Misconduct During Substitutions

Published on April 3, 2017

Todd Abraham

Todd Abraham, NISOA Senior Director of Instruction

By: Todd Abraham, NISOA Senior Director of Instruction

I received a question about how to deal with misconduct during substitutions as a result of the recent note about substitutions and reporting into the game. In the case where the game was stopped at a legal substitution opportunity and the referee beckoned the substitute A12 onto the field to replace player A6. Player A6 then commits violent conduct before leaving the field of play. The referee ejects player A6 and shows a red card. How many players should Team A be permitted to play with after this incident?

This is another area where the NCAA Soccer Rules and IFAB Laws of the Game are different.  The Laws of the Game require that a player leaves the field before the substitute enters so there are never more than 11 players of record on the field at any time.  The time associated with substituting may be considered when adding time at the end of a period (often referred to as injury time).  The NCAA timing procedures are different in that there is no provision for adding time at the end of the period.  Should time be wasted, then the clock must be stopped at that point in time.  To avoid time wasting (and frequent clock stoppages) during substitutions, as well as to maintain game flow, the NCAA has decided to allow substitutes to enter the field before the player comes off.  

Since that is the case, there may be more than 11 players on the field (when the ball is not in play) during substitution situations.  Any of those players may be cautioned or ejected as players during that short time.  If either the incoming player (A12) or the exiting player (A6) is ejected the team will be required to play with one fewer field player.


7 Responses to “Misconduct During Substitutions”

  1. Kirk LeCompte says:

    Just to clarify my understanding of your scenario, Team A will still be playing with 11 players at the restart, given that there were 12 players of record on the field during the substitution process when the misconduct occurred, correct?

  2. Adam says:

    So A12 is substituting for A6. The referee beckons A12 onto the field. Before A6 leaves the field, but after A12 enters the field, A6 is ejected. A few questions:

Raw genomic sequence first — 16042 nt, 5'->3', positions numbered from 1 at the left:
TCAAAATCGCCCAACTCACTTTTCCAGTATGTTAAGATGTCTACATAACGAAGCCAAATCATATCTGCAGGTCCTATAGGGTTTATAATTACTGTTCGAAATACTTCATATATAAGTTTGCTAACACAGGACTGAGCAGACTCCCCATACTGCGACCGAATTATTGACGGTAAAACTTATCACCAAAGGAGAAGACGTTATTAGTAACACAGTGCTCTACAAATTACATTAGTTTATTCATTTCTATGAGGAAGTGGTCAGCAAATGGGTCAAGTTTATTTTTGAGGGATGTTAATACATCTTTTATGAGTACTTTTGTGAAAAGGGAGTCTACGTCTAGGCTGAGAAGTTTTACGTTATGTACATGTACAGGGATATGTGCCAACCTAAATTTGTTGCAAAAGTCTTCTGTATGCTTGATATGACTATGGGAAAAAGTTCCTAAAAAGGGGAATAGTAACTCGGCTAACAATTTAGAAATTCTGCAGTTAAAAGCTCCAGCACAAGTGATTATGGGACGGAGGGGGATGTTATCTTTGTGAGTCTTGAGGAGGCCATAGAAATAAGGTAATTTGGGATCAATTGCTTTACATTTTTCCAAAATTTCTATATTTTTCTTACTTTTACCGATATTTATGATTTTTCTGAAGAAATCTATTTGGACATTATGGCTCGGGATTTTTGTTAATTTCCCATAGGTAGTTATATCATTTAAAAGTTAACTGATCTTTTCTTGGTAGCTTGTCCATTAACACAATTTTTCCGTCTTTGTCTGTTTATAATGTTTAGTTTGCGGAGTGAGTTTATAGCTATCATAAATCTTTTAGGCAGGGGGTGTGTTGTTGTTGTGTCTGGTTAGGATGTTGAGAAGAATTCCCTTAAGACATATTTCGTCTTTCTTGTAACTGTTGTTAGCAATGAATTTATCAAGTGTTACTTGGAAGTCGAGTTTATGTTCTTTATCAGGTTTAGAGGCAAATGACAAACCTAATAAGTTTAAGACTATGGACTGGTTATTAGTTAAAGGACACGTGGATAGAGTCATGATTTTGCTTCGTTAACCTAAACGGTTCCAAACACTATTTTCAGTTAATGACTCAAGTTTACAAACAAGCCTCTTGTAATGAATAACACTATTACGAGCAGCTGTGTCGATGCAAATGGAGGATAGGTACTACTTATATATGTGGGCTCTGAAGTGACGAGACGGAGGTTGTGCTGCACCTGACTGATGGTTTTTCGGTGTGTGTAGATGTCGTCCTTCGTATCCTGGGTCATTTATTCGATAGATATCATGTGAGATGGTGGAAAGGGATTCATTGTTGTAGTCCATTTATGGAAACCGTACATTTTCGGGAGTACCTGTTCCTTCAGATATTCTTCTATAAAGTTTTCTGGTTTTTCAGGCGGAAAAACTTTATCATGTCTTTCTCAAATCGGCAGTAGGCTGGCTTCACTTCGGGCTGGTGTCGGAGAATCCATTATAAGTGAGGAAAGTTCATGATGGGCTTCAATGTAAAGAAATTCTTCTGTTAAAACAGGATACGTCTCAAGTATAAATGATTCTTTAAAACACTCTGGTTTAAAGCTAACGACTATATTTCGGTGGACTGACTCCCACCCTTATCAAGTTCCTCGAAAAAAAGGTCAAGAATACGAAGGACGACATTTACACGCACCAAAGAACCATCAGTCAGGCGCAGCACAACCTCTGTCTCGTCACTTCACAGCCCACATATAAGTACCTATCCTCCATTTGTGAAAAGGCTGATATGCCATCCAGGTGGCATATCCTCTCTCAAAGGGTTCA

First, as I understand your answer, you are saying that after ejecting A6, the referee must have A12 removed from the field so Team A only has 10 field players. Is that right?

    Second, is A12 charged a substitution? (For example, if this happens in the first half with no reentry permitted, can A12 re-enter the game in that half?) Seems unfair to A12 to charge him with a substitution when he didn’t even get to play. This seems to create a lot of problems.

    Side note: I would suggest a re-write of AR 3.7.1.c, which says a substitute becomes a field player of record (in the first 85 minutes) when beckoned on the field. That AR suggests the player leaving the field (A6) is no longer a field player of record. And, normally, when you eject a player who is not a field player of record (i.e., a substitute on the bench), the team does not play short.

    • Todd Abraham Todd Abraham says:

      Both A6 and A12 are removed and the team continues with 2 fewer players. Neither is eligible to participate further in the match so the substitution question is moot.

      the background and basis for this ruling are that the NCAA allows players to enter the field before the exiting player leaves the field. The NCAA also does NOT require the team to identify who is leaving the field. That determination happens when the exiting player actually leaves the field. In many cases the team (legally) changes their mind about who will exit (“no don’t go in for Sam, take John out”).

      Therefore, in this same situation, if A12 and A6 got into a fight with B1 and B2 on the field before A12 exited, it is fair (and the NCAA’s intention) that both teams play with 9 players. For that to be true, A12 (and team A) must be subject to all the penalties associated with being a player until he leaves the field. By extension, if he commits VC against a teammate before he leaves the field the team must play short.

      The change you suggest to the A.R. would alter the intent of the NCAA.

    • Todd Abraham Todd Abraham says:

      Rereading your question, I may have answered a different question than you asked …

      If A12 is substituting for A6. The referee beckons A12 onto the field. Before A6 leaves the field, but after A12 enters the field, A6 is ejected (but A12 hasn’t done anything wrong).

      Team A MUST play with 1 fewer players. A12 is considered to have entered the game. Team A may remove any of the team A players, not necessarily A12. If they chose to remove A12, he is subject to the rentry restrictions for that period.

      The rationale … A12 has entered the field, ostensibly for A6, however, that is not finalized until a Team A player leaves. In a “normal” substitution situation, the team can decide, even after A12 has entered the field, that they want A5 to come off instead of A6. There is no requirement for the entering player to inform the referee crew who is leaving. The player leaving is the one who actually comes off. Therefore, in your scenario, if A12 had reported and was initially substituting for A6, but a different Team A player is ejected, Team A could say that the other player was the one coming off and avoid playing short. The NCAA wanted to avoid that.

      Net, net, all the players on the field are subject to disciplinary action that affects the team until they leave the field of play.

    • Kirk LeCompte says:

      Thanks Adam. That was exactly my follow-up question. And thanks Todd for the answer. This is CLEARLY different than both FIFA and NFHS.

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